First Monday: Essence of Distributed Work: The Case of the Linux KernelNov 13, 2000, 21:51 (1 Talkback[s])
(Other stories by Lee Sproull, Jae Yun Moon)
"This paper provides a historical account of how the Linux operating system kernel was developed from three different perspectives. Each focuses on different critical factors in its success at the individual, group, and community levels. The technical and management decisions of Linus Torvalds the individual were critical in laying the groundwork for a collaborative software development project that has lasted almost a decade. The contributions of volunteer programmers distributed worldwide enabled the development of an operating system on the par with proprietary operating systems. The Linux electronic community was the organizing structure that coordinated the efforts of the individual programmers. The paper concludes by summarizing the factors important in the successful distributed development of the Linux kernel, and the implications for organizationally managed distributed work arrangements."
"Complex tasks plus a global economy have impelled the creation of many distributed engineering and development groups supported by information and communication technologies . Distributed groups range in duration from weeks to years; they range in size from fewer than ten people to more than a thousand; and they may have members located in two locations or many locations. Distributed engineering and development depends upon careful planning, coordination, and supervision. "Careful" does not necessarily imply micromanagement. Contributors who are geographically distant from one another inevitably operate under some degree of autonomy. The management challenge is to insure that members of geographically distributed engineering and development teams stay focused on shared goals, schedules, and quality. This challenge grows as the number of employees and sites increases. There have been some notable successes in large-scale distributed engineering and development. For example, the Boeing 777 marshaled 4,500 engineers working on three continents (Committee on Advanced Engineering Environments, 1999). But successful large-scale distributed engineering and development projects are rare."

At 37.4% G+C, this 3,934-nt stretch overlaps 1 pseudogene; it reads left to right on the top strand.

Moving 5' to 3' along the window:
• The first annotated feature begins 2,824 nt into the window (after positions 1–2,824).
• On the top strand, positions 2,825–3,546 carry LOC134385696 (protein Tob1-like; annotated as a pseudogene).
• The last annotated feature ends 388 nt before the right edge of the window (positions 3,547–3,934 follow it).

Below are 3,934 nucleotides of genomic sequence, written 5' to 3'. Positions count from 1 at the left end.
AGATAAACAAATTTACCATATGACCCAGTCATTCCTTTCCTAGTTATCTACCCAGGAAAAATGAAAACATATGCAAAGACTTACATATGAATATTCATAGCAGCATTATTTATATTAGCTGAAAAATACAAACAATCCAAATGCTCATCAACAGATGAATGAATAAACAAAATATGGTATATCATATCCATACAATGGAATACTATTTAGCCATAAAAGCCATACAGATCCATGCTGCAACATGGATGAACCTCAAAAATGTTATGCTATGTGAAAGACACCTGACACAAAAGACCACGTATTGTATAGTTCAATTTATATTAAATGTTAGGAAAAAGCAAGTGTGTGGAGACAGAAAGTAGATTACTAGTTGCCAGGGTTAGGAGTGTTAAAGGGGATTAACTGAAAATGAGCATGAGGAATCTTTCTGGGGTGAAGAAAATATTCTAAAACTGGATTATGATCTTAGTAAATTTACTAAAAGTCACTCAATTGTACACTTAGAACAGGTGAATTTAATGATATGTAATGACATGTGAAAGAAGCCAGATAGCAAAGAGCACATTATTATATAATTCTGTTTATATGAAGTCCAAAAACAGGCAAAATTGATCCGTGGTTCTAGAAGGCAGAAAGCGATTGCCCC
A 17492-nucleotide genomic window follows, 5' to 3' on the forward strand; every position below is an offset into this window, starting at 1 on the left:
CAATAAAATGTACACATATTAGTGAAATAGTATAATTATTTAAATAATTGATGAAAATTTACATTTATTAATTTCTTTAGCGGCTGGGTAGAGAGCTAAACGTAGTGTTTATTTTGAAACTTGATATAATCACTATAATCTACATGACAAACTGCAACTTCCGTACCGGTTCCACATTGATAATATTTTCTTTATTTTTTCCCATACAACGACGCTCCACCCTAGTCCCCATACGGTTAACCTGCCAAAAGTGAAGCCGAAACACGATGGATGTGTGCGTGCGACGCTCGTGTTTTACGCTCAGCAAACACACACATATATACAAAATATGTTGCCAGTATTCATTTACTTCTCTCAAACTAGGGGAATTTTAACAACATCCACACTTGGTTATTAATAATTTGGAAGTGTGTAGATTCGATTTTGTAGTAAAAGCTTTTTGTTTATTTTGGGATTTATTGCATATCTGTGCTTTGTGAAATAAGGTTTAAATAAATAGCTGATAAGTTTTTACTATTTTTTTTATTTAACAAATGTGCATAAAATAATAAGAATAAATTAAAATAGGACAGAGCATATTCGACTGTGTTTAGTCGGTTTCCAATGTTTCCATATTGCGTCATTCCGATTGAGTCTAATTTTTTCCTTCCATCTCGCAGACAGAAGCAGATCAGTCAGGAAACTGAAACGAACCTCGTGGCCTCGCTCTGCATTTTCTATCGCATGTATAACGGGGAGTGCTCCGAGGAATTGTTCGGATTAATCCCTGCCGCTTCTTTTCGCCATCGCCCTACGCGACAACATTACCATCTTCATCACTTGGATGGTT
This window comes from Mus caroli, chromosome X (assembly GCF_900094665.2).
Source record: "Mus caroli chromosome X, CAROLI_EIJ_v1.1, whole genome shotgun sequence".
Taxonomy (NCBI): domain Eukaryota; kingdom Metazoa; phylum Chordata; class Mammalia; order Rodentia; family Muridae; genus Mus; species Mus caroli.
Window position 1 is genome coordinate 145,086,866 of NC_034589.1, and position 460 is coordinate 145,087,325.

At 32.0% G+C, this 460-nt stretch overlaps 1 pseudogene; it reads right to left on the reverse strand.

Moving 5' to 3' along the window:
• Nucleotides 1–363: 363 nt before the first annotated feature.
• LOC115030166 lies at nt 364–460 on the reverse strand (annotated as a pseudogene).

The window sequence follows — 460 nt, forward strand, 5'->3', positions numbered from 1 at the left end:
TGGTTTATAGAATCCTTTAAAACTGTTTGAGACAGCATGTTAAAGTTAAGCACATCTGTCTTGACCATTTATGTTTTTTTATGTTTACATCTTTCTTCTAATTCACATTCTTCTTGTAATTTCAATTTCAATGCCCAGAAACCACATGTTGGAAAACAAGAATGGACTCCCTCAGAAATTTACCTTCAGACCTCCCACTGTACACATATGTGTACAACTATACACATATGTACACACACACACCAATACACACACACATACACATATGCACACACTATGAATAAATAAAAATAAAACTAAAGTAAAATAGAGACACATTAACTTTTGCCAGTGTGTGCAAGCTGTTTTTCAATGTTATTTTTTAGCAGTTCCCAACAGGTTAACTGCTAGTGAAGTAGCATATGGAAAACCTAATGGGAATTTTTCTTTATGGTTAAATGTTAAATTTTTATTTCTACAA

"That, in part, explains the business and media fascination with Linux. Linux is a PC-based operating system (OS) that has been produced through a software development effort consisting of more than 3,000 developers and countless other contributors distributed over 90 countries on five continents. It is difficult to provide a precise estimate of the number of programmers who have contributed to Linux. Published estimates range from several hundred to more than 40,000 (Shankland, 1998; Raymond, 1999). In its first three and a half years of development (November 1991 to July 1995) more than 15,000 people submitted code or comments to the three main Linux related newsgroups and mailing lists. In the next three and a half years, thousands continued to contribute code and hundreds of thousands of people joined electronic discussions about Linux philosophy, applications, competitors, business models, and so forth. In this paper we focus narrowly on people actually writing code for the operating system kernel."